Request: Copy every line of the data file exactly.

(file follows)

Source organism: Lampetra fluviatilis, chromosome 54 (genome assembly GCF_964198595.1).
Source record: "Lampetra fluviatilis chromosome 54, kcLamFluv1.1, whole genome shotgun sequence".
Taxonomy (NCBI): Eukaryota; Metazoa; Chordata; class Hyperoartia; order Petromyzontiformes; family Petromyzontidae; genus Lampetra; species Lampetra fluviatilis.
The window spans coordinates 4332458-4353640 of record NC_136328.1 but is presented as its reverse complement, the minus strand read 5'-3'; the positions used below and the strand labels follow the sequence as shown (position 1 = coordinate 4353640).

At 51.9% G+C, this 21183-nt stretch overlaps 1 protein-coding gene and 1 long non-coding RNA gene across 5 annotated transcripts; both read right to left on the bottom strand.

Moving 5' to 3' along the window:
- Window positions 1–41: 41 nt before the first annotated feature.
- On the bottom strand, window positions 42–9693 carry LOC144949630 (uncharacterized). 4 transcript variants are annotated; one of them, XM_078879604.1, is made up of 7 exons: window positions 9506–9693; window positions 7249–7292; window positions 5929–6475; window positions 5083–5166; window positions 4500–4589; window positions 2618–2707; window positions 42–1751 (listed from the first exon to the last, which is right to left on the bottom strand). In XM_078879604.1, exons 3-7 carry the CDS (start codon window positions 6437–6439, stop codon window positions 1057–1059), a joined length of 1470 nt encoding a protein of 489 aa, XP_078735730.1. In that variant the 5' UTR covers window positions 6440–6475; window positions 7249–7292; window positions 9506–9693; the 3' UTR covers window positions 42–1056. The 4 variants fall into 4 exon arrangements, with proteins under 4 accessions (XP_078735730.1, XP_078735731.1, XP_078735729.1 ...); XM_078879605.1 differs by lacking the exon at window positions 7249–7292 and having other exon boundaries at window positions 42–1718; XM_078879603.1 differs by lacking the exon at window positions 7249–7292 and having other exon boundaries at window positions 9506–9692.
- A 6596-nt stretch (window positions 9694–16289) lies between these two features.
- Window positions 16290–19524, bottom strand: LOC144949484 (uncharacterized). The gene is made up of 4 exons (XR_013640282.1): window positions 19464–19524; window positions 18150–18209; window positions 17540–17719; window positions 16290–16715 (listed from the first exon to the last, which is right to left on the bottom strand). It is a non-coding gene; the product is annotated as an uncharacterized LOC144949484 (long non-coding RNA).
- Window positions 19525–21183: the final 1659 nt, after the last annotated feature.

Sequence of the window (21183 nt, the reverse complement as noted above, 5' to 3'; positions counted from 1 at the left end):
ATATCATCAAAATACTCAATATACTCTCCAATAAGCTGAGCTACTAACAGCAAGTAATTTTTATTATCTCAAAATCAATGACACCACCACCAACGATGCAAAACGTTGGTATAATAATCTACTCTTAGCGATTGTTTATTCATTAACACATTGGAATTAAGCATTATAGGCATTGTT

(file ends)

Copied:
Source organism: Lampetra fluviatilis, chromosome 54 (genome assembly GCF_964198595.1).
Source record: "Lampetra fluviatilis chromosome 54, kcLamFluv1.1, whole genome shotgun sequence".
Taxonomy (NCBI): Eukaryota; Metazoa; Chordata; class Hyperoartia; order Petromyzontiformes; family Petromyzontidae; genus Lampetra; species Lampetra fluviatilis.
The window spans coordinates 4332458-4353640 of record NC_136328.1 but is presented as its reverse complement, the minus strand read 5'-3'; the positions used below and the strand labels follow the sequence as shown (position 1 = coordinate 4353640).

At 51.9% G+C, this 21183-nt stretch overlaps 1 protein-coding gene and 1 long non-coding RNA gene across 5 annotated transcripts; both read right to left on the bottom strand.

Moving 5' to 3' along the window:
- Window positions 1–41: 41 nt before the first annotated feature.
- On the bottom strand, window positions 42–9693 carry LOC144949630 (uncharacterized). 4 transcript variants are annotated; one of them, XM_078879604.1, is made up of 7 exons: window positions 9506–9693; window positions 7249–7292; window positions 5929–6475; window positions 5083–5166; window positions 4500–4589; window positions 2618–2707; window positions 42–1751 (listed from the first exon to the last, which is right to left on the bottom strand). In XM_078879604.1, exons 3-7 carry the CDS (start codon window positions 6437–6439, stop codon window positions 1057–1059), a joined length of 1470 nt encoding a protein of 489 aa, XP_078735730.1. In that variant the 5' UTR covers window positions 6440–6475; window positions 7249–7292; window positions 9506–9693; the 3' UTR covers window positions 42–1056. The 4 variants fall into 4 exon arrangements, with proteins under 4 accessions (XP_078735730.1, XP_078735731.1, XP_078735729.1 ...); XM_078879605.1 differs by lacking the exon at window positions 7249–7292 and having other exon boundaries at window positions 42–1718; XM_078879603.1 differs by lacking the exon at window positions 7249–7292 and having other exon boundaries at window positions 9506–9692.
- A 6596-nt stretch (window positions 9694–16289) lies between these two features.
- Window positions 16290–19524, bottom strand: LOC144949484 (uncharacterized). The gene is made up of 4 exons (XR_013640282.1): window positions 19464–19524; window positions 18150–18209; window positions 17540–17719; window positions 16290–16715 (listed from the first exon to the last, which is right to left on the bottom strand). It is a non-coding gene; the product is annotated as an uncharacterized LOC144949484 (long non-coding RNA).
- Window positions 19525–21183: the final 1659 nt, after the last annotated feature.

Sequence of the window (21183 nt, the reverse complement as noted above, 5' to 3'; positions counted from 1 at the left end):
ATATCATCAAAATACTCAATATACTCTCCAATAAGCTGAGCTACTAACAGCAAGTAATTTTTATTATCTCAAAATCAATGACACCACCACCAACGATGCAAAACGTTGGTATAATAATCTACTCTTAGCGATTGTTTATTCATTAACACATTGGAATTAAGCATTATAGGCATTGTT